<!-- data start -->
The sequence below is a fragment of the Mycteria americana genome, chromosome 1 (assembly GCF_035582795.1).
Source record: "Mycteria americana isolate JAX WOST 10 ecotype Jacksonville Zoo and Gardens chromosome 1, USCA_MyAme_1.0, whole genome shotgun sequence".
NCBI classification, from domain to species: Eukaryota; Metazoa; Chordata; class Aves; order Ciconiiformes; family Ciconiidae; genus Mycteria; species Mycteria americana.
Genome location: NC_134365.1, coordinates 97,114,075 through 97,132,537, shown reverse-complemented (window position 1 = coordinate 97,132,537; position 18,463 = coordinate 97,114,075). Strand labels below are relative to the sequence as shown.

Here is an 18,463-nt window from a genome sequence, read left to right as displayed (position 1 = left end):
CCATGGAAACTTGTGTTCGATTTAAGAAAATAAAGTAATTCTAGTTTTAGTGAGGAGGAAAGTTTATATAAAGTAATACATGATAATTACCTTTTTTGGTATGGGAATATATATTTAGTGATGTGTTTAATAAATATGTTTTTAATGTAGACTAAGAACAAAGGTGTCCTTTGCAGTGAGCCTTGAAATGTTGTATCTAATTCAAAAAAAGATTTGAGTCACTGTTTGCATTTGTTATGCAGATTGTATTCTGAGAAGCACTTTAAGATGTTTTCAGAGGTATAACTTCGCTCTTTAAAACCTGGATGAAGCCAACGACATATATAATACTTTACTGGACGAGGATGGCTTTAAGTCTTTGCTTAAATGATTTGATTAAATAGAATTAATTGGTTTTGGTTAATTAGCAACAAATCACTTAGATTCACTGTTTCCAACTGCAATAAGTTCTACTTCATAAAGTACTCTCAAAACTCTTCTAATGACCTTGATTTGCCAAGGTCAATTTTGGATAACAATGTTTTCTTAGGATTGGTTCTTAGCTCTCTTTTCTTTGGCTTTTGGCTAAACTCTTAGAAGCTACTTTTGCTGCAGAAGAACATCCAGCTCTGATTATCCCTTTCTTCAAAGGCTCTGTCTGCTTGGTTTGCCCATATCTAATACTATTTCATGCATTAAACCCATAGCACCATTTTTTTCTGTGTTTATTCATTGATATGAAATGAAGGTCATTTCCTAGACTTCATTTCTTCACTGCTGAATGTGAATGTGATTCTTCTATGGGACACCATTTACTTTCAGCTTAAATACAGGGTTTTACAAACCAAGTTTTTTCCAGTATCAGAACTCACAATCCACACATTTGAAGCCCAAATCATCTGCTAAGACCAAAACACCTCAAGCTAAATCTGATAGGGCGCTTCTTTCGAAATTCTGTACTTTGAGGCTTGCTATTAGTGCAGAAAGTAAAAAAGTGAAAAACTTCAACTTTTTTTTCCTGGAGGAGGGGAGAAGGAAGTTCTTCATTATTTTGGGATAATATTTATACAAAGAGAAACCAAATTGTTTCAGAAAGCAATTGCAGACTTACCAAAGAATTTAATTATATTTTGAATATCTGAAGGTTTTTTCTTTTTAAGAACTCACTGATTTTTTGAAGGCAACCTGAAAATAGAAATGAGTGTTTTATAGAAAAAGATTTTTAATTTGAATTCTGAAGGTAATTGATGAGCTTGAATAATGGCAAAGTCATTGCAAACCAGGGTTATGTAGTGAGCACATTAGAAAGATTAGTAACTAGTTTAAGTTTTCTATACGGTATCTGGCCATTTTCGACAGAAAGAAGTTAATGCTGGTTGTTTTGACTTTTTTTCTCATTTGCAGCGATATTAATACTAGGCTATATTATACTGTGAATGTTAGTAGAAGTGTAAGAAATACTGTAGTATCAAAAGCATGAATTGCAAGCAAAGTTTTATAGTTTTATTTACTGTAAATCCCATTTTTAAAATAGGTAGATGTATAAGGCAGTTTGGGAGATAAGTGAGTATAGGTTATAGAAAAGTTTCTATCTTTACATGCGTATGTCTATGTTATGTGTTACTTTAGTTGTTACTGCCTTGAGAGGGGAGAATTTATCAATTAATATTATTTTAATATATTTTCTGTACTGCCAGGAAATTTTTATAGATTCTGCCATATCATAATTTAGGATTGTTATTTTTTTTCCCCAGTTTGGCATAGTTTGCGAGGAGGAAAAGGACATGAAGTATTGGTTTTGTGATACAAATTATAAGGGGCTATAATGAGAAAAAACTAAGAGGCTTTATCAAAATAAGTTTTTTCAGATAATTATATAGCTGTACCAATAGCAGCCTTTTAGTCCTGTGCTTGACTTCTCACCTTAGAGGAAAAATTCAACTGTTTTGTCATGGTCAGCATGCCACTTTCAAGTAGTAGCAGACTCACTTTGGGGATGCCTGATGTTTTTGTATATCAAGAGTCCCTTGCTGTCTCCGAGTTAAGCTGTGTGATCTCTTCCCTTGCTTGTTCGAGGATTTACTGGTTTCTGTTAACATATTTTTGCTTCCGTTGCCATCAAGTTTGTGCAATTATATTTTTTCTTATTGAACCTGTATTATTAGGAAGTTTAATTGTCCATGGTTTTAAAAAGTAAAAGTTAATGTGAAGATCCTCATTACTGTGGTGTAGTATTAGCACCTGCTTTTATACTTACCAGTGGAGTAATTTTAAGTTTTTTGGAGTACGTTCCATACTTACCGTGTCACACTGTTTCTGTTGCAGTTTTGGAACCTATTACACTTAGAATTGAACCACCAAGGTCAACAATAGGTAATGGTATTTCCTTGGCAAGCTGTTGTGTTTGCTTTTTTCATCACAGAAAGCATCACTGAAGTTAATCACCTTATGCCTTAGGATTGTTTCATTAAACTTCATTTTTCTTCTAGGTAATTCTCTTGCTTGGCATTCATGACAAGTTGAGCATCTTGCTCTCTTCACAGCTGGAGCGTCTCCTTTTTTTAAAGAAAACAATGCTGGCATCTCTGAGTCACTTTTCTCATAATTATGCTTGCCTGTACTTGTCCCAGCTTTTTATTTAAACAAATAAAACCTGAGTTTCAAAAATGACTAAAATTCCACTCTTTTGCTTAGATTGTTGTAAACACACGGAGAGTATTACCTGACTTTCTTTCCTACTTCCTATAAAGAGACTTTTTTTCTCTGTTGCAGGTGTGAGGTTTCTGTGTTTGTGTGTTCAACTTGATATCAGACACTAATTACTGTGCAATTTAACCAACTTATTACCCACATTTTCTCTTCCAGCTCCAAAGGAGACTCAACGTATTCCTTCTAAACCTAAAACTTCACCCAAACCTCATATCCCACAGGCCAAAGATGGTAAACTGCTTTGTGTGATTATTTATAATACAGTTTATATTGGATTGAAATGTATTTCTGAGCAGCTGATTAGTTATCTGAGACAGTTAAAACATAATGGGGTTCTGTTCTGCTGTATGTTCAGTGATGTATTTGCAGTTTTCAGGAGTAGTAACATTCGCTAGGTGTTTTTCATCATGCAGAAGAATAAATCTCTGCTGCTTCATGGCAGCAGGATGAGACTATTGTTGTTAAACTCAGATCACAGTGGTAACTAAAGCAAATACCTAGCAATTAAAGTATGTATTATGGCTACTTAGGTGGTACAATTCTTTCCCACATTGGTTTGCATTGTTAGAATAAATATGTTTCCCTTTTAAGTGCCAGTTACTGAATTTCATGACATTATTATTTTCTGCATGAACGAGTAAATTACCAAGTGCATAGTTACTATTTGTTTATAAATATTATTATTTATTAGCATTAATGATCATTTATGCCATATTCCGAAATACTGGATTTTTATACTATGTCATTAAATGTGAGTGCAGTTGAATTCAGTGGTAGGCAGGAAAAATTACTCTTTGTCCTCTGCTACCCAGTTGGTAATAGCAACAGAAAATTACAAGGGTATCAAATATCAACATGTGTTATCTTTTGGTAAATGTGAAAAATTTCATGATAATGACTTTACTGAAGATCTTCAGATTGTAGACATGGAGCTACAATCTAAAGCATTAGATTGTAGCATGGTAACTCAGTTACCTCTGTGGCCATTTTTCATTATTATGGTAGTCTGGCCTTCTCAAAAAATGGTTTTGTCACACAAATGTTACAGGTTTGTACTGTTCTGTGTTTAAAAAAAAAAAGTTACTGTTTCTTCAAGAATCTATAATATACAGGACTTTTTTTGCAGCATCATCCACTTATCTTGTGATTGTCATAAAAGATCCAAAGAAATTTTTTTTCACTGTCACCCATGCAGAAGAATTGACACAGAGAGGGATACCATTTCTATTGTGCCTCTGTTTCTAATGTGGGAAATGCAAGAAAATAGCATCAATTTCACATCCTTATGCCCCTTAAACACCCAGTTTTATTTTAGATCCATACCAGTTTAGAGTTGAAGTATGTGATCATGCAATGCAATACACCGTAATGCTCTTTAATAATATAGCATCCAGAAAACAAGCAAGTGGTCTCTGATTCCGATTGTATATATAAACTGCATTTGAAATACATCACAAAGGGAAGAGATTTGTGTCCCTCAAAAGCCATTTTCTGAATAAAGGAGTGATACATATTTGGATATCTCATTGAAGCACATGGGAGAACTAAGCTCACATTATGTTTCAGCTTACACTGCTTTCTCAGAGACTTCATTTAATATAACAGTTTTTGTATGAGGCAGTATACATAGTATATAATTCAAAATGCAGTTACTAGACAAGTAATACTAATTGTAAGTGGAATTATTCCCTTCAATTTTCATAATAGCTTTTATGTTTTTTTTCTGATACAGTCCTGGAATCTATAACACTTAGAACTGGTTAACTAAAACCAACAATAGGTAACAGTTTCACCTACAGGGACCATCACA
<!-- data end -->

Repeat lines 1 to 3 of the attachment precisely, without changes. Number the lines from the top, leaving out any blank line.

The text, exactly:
The sequence below is a fragment of the Mycteria americana genome, chromosome 1 (assembly GCF_035582795.1).
Source record: "Mycteria americana isolate JAX WOST 10 ecotype Jacksonville Zoo and Gardens chromosome 1, USCA_MyAme_1.0, whole genome shotgun sequence".
NCBI classification, from domain to species: Eukaryota; Metazoa; Chordata; class Aves; order Ciconiiformes; family Ciconiidae; genus Mycteria; species Mycteria americana.